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Common Legal Issues

Misdemeanors And Legal Issues That A Criminal Defense Attorney Will Likely Look For:

An experienced criminal, defense attorney will likely review the specific statute a client is charged under to determine if the alleged facts satisfy the elements listed in the statute. If the facts do not support the required elements of the charge, the defense attorney may elect to challenge probable cause at arraignment or may file a pr-trial motion to dismiss for insufficient evidence under State v. Knapstad.

If the defense attorney determines that the alleged facts do support probable cause for the charge, the attorney will review the discovery to ensure that constitutional and due process rights were not violated at any stage of the investigation and arrest. Discovery is a term for the entire collection of the government's evidence against you.  Discovery consists of the body of materials the government intends to offer as proof to support a conviction including but not limited to law enforcement reports, videos, photographs, witness statements, and any evidence collected at the scene.  Below are some common questions a defense attorney will ask to make sure a client's constitutional and due process rights were respected.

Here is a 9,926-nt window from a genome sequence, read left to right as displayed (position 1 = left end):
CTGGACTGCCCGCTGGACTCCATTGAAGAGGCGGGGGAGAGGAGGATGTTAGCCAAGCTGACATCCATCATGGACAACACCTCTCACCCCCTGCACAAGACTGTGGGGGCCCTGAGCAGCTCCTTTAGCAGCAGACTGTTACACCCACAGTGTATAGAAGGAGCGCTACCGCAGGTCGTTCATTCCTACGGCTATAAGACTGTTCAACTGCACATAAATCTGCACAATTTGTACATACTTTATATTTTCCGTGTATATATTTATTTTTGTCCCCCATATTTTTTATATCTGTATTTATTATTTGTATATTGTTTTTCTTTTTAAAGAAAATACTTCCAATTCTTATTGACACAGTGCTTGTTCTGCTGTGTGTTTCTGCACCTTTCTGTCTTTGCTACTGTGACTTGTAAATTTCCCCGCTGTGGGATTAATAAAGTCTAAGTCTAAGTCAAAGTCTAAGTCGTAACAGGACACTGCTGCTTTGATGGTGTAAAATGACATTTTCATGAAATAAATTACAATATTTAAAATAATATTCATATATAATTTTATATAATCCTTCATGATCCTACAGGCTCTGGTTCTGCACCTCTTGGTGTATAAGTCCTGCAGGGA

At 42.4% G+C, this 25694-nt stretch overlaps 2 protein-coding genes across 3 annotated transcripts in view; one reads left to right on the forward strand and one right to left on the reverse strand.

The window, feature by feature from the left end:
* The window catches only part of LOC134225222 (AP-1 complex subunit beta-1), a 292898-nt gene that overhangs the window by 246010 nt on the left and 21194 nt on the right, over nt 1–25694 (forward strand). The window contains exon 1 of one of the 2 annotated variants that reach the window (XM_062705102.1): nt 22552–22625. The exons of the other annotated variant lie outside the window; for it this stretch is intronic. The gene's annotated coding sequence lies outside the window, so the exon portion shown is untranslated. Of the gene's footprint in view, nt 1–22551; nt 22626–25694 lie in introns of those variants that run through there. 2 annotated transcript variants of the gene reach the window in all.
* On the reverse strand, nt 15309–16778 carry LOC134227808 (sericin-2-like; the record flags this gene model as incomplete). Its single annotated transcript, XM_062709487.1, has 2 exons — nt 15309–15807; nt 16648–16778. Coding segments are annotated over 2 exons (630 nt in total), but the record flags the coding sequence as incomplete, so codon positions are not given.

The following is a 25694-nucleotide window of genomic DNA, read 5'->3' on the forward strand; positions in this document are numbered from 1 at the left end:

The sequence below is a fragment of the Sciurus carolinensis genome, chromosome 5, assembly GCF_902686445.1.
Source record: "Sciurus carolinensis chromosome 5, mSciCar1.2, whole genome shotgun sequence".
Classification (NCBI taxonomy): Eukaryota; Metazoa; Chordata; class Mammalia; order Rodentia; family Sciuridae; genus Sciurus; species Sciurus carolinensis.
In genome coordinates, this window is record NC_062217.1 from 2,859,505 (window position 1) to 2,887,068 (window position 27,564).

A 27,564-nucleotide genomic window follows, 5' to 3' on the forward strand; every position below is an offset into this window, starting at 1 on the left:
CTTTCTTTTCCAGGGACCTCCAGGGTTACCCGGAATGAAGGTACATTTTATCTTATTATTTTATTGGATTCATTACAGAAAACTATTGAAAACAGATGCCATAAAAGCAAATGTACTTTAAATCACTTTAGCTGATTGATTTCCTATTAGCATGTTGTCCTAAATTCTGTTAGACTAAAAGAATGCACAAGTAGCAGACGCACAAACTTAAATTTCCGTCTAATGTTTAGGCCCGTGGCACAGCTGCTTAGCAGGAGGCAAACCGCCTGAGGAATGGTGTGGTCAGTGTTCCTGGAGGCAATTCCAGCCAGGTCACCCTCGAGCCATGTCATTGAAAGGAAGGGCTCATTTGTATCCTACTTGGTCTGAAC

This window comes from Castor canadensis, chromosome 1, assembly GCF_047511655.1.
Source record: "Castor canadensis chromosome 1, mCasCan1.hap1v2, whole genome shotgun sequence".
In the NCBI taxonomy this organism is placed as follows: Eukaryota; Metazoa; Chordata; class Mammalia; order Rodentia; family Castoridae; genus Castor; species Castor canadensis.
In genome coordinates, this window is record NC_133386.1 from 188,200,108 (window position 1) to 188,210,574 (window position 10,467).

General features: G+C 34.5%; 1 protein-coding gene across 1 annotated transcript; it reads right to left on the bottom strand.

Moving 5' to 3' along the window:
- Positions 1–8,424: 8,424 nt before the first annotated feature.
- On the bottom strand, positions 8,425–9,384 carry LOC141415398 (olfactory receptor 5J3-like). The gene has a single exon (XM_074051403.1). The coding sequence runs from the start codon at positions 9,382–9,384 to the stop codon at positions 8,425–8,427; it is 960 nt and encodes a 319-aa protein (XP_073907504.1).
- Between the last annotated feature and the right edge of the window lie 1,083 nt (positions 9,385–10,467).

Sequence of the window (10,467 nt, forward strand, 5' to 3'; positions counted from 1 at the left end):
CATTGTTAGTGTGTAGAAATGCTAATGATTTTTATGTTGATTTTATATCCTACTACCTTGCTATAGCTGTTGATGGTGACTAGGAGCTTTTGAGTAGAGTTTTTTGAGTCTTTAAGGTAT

Search and Seizure Issues

  • Was the stop or contact lawful?
    • Was my client free to go or was my client seized? 
      • Seizure of property results when there is a meaningful intentional interference with an individual's possessory interest in that property by government action.
      • Seizure of a person results when there is a meaningful intentional interference, however brief, with an individuals freedom of movement by government action. 
    • Are there unlawful investigatory detention issues under Terry v. Ohio? An officer lacking probable cause but having a reasonable suspicion that a person is, was or is about to be involved in criminal conduct, may make an investigative stop to determine identity and purpose; and in connection therewith, may conduct a limited (outside pat) search for weapons or instruments of potential danger to the officer.  The inquiry involves reasonableness of:
    1. purpose of stop
    2. physical intrusion on the liberty of the person
    3. duration of the detention